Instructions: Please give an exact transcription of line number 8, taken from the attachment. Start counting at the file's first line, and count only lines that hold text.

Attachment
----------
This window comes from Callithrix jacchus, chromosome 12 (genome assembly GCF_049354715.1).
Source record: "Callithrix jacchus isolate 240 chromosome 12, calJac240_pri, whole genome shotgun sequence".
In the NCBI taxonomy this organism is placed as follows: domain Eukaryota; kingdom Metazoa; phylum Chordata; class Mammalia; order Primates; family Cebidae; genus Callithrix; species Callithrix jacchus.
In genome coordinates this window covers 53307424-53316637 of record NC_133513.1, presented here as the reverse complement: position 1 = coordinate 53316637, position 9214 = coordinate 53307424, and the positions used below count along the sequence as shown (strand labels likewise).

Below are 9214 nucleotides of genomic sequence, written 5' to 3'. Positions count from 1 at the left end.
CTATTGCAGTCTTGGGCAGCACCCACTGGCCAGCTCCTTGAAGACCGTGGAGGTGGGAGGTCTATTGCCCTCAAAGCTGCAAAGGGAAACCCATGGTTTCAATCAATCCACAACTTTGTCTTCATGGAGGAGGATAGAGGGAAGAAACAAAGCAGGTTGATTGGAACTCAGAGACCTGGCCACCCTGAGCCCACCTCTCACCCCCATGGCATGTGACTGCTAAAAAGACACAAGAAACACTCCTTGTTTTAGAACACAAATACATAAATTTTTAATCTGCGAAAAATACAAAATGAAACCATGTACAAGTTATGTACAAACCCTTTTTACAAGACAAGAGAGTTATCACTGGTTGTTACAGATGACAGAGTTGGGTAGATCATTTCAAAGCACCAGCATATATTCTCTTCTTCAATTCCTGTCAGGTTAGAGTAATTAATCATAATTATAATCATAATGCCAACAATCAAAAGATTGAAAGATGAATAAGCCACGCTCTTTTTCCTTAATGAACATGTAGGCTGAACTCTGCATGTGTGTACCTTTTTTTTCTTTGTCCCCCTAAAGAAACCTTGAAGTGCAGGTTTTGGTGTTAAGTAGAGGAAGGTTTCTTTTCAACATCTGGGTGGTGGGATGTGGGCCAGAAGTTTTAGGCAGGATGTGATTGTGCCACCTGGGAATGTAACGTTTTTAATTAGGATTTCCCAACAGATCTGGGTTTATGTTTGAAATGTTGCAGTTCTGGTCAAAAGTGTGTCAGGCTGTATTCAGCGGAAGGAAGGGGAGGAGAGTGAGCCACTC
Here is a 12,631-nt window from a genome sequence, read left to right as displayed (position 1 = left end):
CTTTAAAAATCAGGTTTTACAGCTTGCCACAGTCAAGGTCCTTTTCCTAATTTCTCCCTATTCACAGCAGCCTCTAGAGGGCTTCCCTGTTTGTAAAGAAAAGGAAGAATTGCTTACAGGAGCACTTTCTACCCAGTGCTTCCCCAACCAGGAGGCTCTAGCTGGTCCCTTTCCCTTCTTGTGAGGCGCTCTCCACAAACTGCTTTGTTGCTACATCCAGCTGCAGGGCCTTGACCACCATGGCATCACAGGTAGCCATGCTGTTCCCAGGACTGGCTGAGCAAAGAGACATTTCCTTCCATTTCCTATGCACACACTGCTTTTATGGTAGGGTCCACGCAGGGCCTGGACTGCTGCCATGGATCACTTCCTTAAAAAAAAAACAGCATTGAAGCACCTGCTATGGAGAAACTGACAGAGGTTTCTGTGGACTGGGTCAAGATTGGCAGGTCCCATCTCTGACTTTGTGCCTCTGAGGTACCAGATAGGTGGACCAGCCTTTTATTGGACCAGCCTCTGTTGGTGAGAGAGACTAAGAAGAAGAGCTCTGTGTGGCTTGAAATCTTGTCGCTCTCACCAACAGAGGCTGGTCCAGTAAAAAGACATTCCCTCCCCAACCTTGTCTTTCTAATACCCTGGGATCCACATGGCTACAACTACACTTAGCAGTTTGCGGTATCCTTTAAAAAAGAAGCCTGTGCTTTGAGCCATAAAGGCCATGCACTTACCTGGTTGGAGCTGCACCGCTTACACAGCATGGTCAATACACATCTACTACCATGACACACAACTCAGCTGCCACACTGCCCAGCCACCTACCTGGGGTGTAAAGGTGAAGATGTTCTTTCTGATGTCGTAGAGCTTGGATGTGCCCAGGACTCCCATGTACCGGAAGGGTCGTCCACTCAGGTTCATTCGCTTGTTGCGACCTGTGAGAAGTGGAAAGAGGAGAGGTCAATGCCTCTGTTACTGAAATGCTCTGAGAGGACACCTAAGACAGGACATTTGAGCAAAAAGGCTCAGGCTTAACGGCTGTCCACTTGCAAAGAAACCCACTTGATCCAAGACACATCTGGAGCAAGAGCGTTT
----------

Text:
CTTTAAAAATCAGGTTTTACAGCTTGCCACAGTCAAGGTCCTTTTCCTAATTTCTCCCTATTCACAGCAGCCTCTAGAGGGCTTCCCTGTTTGTAAAGAAAAGGAAGAATTGCTTACAGGAGCACTTTCTACCCAGTGCTTCCCCAACCAGGAGGCTCTAGCTGGTCCCTTTCCCTTCTTGTGAGGCGCTCTCCACAAACTGCTTTGTTGCTACATCCAGCTGCAGGGCCTTGACCACCATGGCATCACAGGTAGCCATGCTGTTCCCAGGACTGGCTGAGCAAAGAGACATTTCCTTCCATTTCCTATGCACACACTGCTTTTATGGTAGGGTCCACGCAGGGCCTGGACTGCTGCCATGGATCACTTCCTTAAAAAAAAAACAGCATTGAAGCACCTGCTATGGAGAAACTGACAGAGGTTTCTGTGGACTGGGTCAAGATTGGCAGGTCCCATCTCTGACTTTGTGCCTCTGAGGTACCAGATAGGTGGACCAGCCTTTTATTGGACCAGCCTCTGTTGGTGAGAGAGACTAAGAAGAAGAGCTCTGTGTGGCTTGAAATCTTGTCGCTCTCACCAACAGAGGCTGGTCCAGTAAAAAGACATTCCCTCCCCAACCTTGTCTTTCTAATACCCTGGGATCCACATGGCTACAACTACACTTAGCAGTTTGCGGTATCCTTTAAAAAAGAAGCCTGTGCTTTGAGCCATAAAGGCCATGCACTTACCTGGTTGGAGCTGCACCGCTTACACAGCATGGTCAATACACATCTACTACCATGACACACAACTCAGCTGCCACACTGCCCAGCCACCTACCTGGGGTGTAAAGGTGAAGATGTTCTTTCTGATGTCGTAGAGCTTGGATGTGCCCAGGACTCCCATGTACCGGAAGGGTCGTCCACTCAGGTTCATTCGCTTGTTGCGACCTGTGAGAAGTGGAAAGAGGAGAGGTCAATGCCTCTGTTACTGAAATGCTCTGAGAGGACACCTAAGACAGGACATTTGAGCAAAAAGGCTCAGGCTTAACGGCTGTCCACTTGCAAAGAAACCCACTTGATCCAAGACACATCTGGAGCAAGAGCGTTT